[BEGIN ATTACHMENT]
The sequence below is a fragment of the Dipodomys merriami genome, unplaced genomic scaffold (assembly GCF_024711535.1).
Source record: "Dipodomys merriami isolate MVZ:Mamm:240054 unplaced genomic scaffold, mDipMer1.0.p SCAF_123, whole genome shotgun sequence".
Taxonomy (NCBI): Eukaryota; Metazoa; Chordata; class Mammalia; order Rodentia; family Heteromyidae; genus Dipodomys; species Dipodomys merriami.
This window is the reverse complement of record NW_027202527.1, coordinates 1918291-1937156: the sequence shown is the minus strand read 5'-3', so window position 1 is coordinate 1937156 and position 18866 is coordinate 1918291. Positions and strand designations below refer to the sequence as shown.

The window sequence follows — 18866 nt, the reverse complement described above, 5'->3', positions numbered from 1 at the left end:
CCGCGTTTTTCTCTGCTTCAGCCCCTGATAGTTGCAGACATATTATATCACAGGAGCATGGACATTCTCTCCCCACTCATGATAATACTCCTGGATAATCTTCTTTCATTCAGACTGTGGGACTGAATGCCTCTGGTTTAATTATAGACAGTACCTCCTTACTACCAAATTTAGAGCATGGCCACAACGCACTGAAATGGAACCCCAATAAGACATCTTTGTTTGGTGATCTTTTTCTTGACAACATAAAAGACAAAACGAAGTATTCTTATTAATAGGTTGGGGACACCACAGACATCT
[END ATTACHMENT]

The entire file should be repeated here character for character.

The sequence below is a fragment of the Dipodomys merriami genome, unplaced genomic scaffold (assembly GCF_024711535.1).
Source record: "Dipodomys merriami isolate MVZ:Mamm:240054 unplaced genomic scaffold, mDipMer1.0.p SCAF_123, whole genome shotgun sequence".
Taxonomy (NCBI): Eukaryota; Metazoa; Chordata; class Mammalia; order Rodentia; family Heteromyidae; genus Dipodomys; species Dipodomys merriami.
This window is the reverse complement of record NW_027202527.1, coordinates 1918291-1937156: the sequence shown is the minus strand read 5'-3', so window position 1 is coordinate 1937156 and position 18866 is coordinate 1918291. Positions and strand designations below refer to the sequence as shown.

The window sequence follows — 18866 nt, the reverse complement described above, 5'->3', positions numbered from 1 at the left end:
CCGCGTTTTTCTCTGCTTCAGCCCCTGATAGTTGCAGACATATTATATCACAGGAGCATGGACATTCTCTCCCCACTCATGATAATACTCCTGGATAATCTTCTTTCATTCAGACTGTGGGACTGAATGCCTCTGGTTTAATTATAGACAGTACCTCCTTACTACCAAATTTAGAGCATGGCCACAACGCACTGAAATGGAACCCCAATAAGACATCTTTGTTTGGTGATCTTTTTCTTGACAACATAAAAGACAAAACGAAGTATTCTTATTAATAGGTTGGGGACACCACAGACATCT